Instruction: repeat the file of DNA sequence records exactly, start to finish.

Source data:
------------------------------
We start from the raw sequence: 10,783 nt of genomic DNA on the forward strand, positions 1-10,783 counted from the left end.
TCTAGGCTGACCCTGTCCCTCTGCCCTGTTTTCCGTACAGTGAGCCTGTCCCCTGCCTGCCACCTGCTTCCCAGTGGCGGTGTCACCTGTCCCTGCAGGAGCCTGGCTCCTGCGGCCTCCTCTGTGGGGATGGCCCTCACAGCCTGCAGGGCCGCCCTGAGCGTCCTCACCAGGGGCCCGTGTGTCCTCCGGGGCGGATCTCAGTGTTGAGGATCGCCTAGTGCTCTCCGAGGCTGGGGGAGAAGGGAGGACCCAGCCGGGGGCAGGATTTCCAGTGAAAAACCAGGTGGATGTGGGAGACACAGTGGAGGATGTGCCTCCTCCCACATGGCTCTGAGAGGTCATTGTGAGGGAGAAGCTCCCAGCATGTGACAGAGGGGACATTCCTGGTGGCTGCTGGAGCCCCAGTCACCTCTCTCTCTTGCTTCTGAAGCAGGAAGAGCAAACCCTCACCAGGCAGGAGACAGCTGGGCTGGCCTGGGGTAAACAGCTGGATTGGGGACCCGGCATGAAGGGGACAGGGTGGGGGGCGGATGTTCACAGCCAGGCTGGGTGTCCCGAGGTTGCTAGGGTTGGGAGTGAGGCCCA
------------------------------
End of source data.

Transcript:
We start from the raw sequence: 10,783 nt of genomic DNA on the forward strand, positions 1-10,783 counted from the left end.
TCTAGGCTGACCCTGTCCCTCTGCCCTGTTTTCCGTACAGTGAGCCTGTCCCCTGCCTGCCACCTGCTTCCCAGTGGCGGTGTCACCTGTCCCTGCAGGAGCCTGGCTCCTGCGGCCTCCTCTGTGGGGATGGCCCTCACAGCCTGCAGGGCCGCCCTGAGCGTCCTCACCAGGGGCCCGTGTGTCCTCCGGGGCGGATCTCAGTGTTGAGGATCGCCTAGTGCTCTCCGAGGCTGGGGGAGAAGGGAGGACCCAGCCGGGGGCAGGATTTCCAGTGAAAAACCAGGTGGATGTGGGAGACACAGTGGAGGATGTGCCTCCTCCCACATGGCTCTGAGAGGTCATTGTGAGGGAGAAGCTCCCAGCATGTGACAGAGGGGACATTCCTGGTGGCTGCTGGAGCCCCAGTCACCTCTCTCTCTTGCTTCTGAAGCAGGAAGAGCAAACCCTCACCAGGCAGGAGACAGCTGGGCTGGCCTGGGGTAAACAGCTGGATTGGGGACCCGGCATGAAGGGGACAGGGTGGGGGGCGGATGTTCACAGCCAGGCTGGGTGTCCCGAGGTTGCTAGGGTTGGGAGTGAGGCCCA